Building Innovation As A Business Process

by CXOtoday News Desk    Oct 01, 2014

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Building the ability to innovate is a critical area that companies are working on. Big or small, every organisation needs to innovate to thrive and be ahead of the curve. Innovation is not a one-time plan, but it is a continuous process that must be imbibed as part of the organizational culture.

 While there is scope for innovation in every department, the CIO or the chief innovation officer shoulders the responsibility to identify the right areas—within or outside organizations–  where innovation would drive business value. That paves the road for a change or transformation. And there is a difference. While change is doing something different, transformation is drastic change that would translate into a new business model or process.

So, innovation is a process that would lead to either change or transformation. With enhanced technological abilities, the scope of innovation is expanded. For example, Amazon didn’t invent books, but it only changed the way people bought them. In the same way, Apple didn’t invent touch-screen phones, but it invented a new way to make people love it.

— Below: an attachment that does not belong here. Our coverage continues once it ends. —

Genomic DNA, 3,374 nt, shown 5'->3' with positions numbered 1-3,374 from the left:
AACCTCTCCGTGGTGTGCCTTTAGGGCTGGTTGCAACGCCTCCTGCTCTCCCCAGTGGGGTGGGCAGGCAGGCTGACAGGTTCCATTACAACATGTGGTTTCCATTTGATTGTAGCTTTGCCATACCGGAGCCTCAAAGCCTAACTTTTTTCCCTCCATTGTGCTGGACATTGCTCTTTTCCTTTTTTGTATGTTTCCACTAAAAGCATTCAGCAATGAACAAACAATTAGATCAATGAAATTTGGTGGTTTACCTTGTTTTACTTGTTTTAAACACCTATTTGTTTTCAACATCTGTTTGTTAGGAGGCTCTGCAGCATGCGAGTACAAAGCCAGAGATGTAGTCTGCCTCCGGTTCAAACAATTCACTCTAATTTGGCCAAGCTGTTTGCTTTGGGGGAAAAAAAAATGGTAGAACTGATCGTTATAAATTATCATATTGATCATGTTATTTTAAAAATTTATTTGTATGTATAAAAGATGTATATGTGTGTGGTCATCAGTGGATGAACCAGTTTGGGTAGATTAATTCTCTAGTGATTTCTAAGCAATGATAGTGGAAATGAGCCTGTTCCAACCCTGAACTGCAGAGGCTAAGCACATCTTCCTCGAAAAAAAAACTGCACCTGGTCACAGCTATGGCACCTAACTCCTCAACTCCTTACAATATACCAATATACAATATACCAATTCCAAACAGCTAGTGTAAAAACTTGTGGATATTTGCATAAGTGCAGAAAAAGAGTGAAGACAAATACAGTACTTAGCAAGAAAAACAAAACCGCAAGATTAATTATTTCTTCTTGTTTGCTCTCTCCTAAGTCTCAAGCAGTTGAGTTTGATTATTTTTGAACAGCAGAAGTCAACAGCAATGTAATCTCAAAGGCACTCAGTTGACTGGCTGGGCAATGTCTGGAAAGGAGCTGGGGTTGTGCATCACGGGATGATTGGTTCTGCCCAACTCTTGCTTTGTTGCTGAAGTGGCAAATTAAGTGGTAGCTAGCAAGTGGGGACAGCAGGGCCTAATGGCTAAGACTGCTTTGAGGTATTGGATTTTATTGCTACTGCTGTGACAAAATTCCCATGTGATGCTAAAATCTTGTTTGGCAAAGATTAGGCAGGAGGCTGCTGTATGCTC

Gartner says companies that successfully manage innovation as an evolving competency can increase revenue, improve operational effectiveness, and pursue new business models or business structures.

In today’s competitive business environment, companies must ensure continuous innovation to avert the threat of losing ground. They need to differentiate between innovation process and process innovation. It is easier said than done. Essentially, innovation is aimed at building greater transparency and agility in the process. There are innovations that have happened in spur of a moment, but if it has to be developed as a part of organizational culture, there is a need to ensure innovation excellence and that is possible only with an able team.

“Just remember that innovation is still a people process – don’t depend on tools alone to save you,” says Tim Kastelle, Student and teacher of innovation, University of Queensland Business School.

Those people can be in the organization or any stranger in the form of a customer. But it is about one idea. It doesn’t really matter where it comes from.

Starbuck’s initiative to become a wine bar in the evening was an idea from a customer, not someone within the organisation, says Tim Sheedy, Sr Advisor, Serving CIO Professionals, Forrester Research.

Gartner recommends a disciplined approach to develop innovation program that also emphasizes the need to measure and improve.

The next question would be how do we measure success of innovation?

“Innovations need to be assessed on their feasibility and acceptability. Measure the success of an innovation using its business impact,” says Tim.

For every successful idea, there are hundred others that would have failed to see the light. Hence, innovation is a means to success, not the end point in itself.

Google shutting down Orkut is one example that shows how the social media platform failed to take on the innovative intiaitves of its counterparts Facebook and LinkedIn.